I had a close friend group. Because of Quarantine our friendship got strained. All of the friends, except for me, are getting into college, transition to their next stage of life. I have always felt like a burden and worthless compared to them. So, being friends with them made me feel like I had worth. We now have had some conflicts and I hurt one of the friends who cannot get past the conflict, even though I apologized. She does not believe I have grown, even though I have. What can I do?
I recommend four approaches:
1) Please reflect on the fact that you have inherent (built-in) worth no matter your state in life. Your friends are not more important than you are just because they are going to college. You all share the fact that each of you is special, unique, and irreplaceable;
2) Your apologizing is a very good first step. Congratulations for doing this. It now is time for some patience. Sometimes others are not ready to receive our apologies just yet and so we have to wait for a while;
3) If your friend continues to say that you “have not grown,” you could begin to forgive her for this incorrect judgement;
4) Once you have forgiven her for this, you might consider re-approaching her with this: You already have shown remorse or inner sorrow. You already had repented as seen in your apology. Is there anything else she thinks that she needs from you now so that her trust toward you can become re-established?
If you engage in these four approaches, it is my hope that your friendship with her and with your group will occur.
For additional information, see The Four Phases of Forgiveness.
A community is a single, whole entity, with a common purpose, made up of persons, each of whom is a single, whole entity (Maritain, 1994). A community is not simply the sum total of the individuals in the community (a nominalist view). Think of a symphonic community of musicians. There is a harmony of persons performing different activities and with different talents in the orchestra. The group transcends any given part of the group (Wild, 1948). A symphony orchestra is more than the violin section only. Communities differ in their norms, beliefs, and actions (what Aristotle calls accidents).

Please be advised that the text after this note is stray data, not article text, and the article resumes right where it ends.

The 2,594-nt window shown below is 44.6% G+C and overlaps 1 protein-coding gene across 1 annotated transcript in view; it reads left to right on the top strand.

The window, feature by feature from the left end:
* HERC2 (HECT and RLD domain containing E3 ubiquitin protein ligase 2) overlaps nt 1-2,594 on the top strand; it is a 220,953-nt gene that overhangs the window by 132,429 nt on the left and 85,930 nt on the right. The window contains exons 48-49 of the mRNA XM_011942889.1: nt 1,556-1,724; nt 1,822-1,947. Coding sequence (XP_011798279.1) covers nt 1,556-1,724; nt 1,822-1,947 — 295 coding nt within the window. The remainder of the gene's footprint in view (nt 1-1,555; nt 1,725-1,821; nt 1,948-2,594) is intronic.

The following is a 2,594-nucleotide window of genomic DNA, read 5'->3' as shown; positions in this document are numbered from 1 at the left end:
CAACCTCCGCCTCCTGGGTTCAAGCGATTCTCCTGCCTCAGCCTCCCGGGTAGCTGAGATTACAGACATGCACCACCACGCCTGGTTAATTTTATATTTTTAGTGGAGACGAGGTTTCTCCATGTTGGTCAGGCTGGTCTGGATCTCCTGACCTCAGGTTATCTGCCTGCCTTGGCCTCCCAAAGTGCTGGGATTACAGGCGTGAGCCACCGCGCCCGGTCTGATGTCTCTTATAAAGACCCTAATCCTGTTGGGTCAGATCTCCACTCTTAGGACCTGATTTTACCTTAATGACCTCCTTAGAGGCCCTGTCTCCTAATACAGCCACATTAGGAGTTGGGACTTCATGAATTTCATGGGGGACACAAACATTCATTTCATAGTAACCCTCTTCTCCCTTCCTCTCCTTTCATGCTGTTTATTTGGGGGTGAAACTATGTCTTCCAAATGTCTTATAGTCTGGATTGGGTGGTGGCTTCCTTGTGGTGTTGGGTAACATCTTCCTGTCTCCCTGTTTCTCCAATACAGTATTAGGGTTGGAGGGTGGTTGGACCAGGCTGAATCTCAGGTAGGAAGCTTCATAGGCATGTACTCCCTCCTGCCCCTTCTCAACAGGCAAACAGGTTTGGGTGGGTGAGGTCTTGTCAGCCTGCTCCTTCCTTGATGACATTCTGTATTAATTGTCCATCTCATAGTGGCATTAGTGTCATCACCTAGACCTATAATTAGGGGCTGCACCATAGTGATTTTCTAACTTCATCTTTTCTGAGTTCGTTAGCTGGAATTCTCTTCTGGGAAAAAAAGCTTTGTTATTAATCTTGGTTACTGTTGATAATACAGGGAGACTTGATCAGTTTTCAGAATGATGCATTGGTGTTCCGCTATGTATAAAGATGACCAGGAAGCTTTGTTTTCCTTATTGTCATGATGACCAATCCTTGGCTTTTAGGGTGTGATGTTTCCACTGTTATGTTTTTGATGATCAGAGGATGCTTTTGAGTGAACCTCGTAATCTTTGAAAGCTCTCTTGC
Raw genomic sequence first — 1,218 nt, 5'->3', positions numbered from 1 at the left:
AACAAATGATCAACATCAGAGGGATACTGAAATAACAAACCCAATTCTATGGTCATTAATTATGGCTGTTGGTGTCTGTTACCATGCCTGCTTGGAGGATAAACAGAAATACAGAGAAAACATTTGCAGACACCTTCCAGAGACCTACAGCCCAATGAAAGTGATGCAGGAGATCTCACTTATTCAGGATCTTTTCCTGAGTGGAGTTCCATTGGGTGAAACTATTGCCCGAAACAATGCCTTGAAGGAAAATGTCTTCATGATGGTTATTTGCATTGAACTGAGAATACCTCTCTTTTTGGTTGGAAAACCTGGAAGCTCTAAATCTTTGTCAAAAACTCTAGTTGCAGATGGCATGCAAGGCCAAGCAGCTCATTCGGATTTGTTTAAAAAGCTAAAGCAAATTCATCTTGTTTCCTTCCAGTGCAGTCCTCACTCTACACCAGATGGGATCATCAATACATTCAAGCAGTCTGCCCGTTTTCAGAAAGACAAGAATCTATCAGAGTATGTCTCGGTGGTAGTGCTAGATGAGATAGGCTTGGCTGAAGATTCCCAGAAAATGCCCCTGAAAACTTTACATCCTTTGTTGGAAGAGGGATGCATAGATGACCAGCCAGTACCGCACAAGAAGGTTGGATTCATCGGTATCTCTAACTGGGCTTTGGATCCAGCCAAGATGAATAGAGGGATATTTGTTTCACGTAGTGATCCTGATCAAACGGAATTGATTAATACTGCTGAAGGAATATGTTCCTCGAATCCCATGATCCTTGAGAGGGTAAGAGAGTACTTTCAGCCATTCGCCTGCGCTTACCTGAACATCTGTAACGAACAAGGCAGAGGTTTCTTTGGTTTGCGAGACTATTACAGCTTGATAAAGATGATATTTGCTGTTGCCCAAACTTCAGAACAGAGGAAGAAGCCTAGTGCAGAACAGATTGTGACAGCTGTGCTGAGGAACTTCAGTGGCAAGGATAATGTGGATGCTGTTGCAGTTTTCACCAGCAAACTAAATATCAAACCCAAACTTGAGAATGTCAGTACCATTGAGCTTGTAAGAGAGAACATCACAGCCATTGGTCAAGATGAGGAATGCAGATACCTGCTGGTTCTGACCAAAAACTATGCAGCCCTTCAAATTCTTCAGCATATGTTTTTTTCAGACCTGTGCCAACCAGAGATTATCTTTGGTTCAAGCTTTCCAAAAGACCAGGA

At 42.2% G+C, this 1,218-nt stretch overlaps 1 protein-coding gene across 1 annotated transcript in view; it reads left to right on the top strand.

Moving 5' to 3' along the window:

Aristotelian realist philosophy states that communities have a common good (Aristotle, 1999/340 B.C.). A common good is defined by Plato (2015/330 B.C.) in The Republic as persons growing in the Cardinal Virtues of justice, courage, wisdom, and temperance with these emphasized within the group. These four virtues, in Plato’s view, are not generated by opinion or feelings, but they naturally apply to all persons and all communities. These are understood by reason and chosen by the free will of each person. In other words, the Cardinal Virtues are not forced upon us.
Let us, then, define these Cardinal Virtues: 1) Justice is offering one’s best to others and the community. Kreeft (1992, p. 60) describes Platonic justice through the poetic image of music: one strives to be in harmony with others as all cooperate and play a beautiful societal tune. This is the central virtue according to Plato in The Republic.
is going ahead despite fear so that one can do one’s best even when it is difficult to do so. 3) Wisdom is knowing the right response at the right time without having a rule-book nearby. 4) Temperance is balance, avoiding too much or too little in all we do, including practicing the virtues, in pleasure seeking, and work. In Book IV of his Republic, Plato (2015/330 B.C.) defends the view that all four of these Cardinal Virtues, together, help to mature individuals and to have a well-functioning community in which the greater good then benefits all.